We’ve entered the Anthropocene, an era that is witnessing the greatest biodiversity loss since the Dinosaurs era, some 65 million years ago. Species extinction, according to the Global Environment Outlook, is occurring 100 times faster than the natural rate. It is expected to accelerate anywhere from 1,000 to 10,000 in the coming decades (UNEP, 2007). A major study conducted by IUCN in 2016 looked at 52,017 species and found that 18,788 of them (36%) face extinction. Of the world’s 5,491 mammal species, 78 are now extinct in the wild, and 728 are endangered. Of the world’s 6,285 amphibian species, 1,895 are at risk of extinction. Of the world’s 9,865 bird species, 12% are now considered threatened, with 192 species, or 2%, facing an “extremely high risk” of extinction in the wild (BirdLife International, 2009).

Alteration of the species’ habitats by humans is largely causing this biodiversity loss including land-use transformation, pollution, overexploitation of resources, and growth of human settlements. The current dialogue on sustainability or sustainable design is also fundamentally anthropocentric, and therefore, doesn’t integrate species beyond humans. Dr. Brian Edwards, in the article, “Biodiversity: the new challenge for architecture,” acknowledges this critical problem. Green Building movement that started in the 1970s has evolved extensively with numerous certifications. Still, today, the criteria for biodiversity conservation has been marginally addressed.

What will you learn from this workshop?

Within this context, it is essential to understand the role of architecture and design in biodiversity conservation. How do we build a new form of architecture that considers all living beings as equal stakeholders/ users of the spaces. In this workshop, we will shift this anthropocentric frame of reference and try to imagine what it would be like to become one of the species, a bird. How would it feel to touch, feel, smell like a bird? What other senses would they use to navigate and move through space?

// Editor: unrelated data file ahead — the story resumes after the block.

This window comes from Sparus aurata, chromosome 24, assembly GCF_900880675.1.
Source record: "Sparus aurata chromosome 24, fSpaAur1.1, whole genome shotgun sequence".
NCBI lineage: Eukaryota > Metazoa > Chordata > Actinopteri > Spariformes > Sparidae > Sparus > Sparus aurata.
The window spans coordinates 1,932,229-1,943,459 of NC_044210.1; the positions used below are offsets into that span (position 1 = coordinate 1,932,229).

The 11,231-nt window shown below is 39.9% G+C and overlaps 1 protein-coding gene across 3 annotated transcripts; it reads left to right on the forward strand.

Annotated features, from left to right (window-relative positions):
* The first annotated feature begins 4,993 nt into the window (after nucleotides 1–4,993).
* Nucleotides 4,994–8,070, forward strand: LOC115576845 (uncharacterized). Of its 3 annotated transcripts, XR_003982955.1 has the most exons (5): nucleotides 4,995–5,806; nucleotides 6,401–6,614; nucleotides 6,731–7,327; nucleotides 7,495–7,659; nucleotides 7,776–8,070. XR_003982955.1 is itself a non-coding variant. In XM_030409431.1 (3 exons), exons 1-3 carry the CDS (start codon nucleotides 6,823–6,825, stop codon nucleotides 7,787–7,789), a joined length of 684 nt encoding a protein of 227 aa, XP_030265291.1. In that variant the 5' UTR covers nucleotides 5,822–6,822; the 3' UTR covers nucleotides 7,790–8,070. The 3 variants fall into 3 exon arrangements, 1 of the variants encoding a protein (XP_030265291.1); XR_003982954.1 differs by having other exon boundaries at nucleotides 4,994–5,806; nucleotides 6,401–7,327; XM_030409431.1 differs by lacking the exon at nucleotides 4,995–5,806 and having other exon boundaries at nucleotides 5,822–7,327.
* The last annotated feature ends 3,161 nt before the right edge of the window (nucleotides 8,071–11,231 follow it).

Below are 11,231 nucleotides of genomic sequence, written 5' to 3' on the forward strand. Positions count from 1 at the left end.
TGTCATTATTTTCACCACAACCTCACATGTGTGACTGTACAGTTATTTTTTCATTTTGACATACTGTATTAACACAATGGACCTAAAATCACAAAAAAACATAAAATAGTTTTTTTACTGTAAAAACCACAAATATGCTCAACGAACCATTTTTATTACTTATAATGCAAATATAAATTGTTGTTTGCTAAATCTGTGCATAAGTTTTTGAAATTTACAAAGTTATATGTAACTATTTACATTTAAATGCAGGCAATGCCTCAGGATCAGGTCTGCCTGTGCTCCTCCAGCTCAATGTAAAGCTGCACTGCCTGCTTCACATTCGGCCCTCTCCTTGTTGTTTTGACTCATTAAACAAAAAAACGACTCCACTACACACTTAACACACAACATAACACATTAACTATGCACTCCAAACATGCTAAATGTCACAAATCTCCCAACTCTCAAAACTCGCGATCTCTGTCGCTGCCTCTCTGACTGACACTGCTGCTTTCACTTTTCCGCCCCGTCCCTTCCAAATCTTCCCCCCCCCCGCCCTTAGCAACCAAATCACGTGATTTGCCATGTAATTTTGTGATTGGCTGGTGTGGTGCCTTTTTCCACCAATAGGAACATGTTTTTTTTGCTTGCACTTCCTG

And once we possess this in-depth knowledge, how do we spatially articulate the experience of being a bird? Can we create a trail with interpretation point(s) to materialize this experience? How do we use architecture as a platform to connect people with birds? And more importantly through the exercise begin to envision ways in which architecture can become a framework to support both human and non-human species habitats.

Who can participate?

Architects, educators, alternative learning schools, natural and social scientists, biodiversity experts, design students. Workshop intake is 20 participants. 






About the mentors:

The instructor, Priyanka Bista, has explored these questions through KTK-BELT studio by engaging marginalized populations living within a biodiversity-rich corridor of the Eastern Region of Nepal. The ‘Vertical University’ project has been conceived as a framework to teach and conserve biodiversity, vital habitat, and indigenous knowledge found along an 8,000-meter vertical gradient in eastern Nepal spanning from the lowest plains, Koshi Tappu (229 ft), to the third tallest peak in the world, Mt. Kanchenjunga (28,000 ft).

This festival is an initiative of Kokum, a not-for-profit design trust based in Goa, India.

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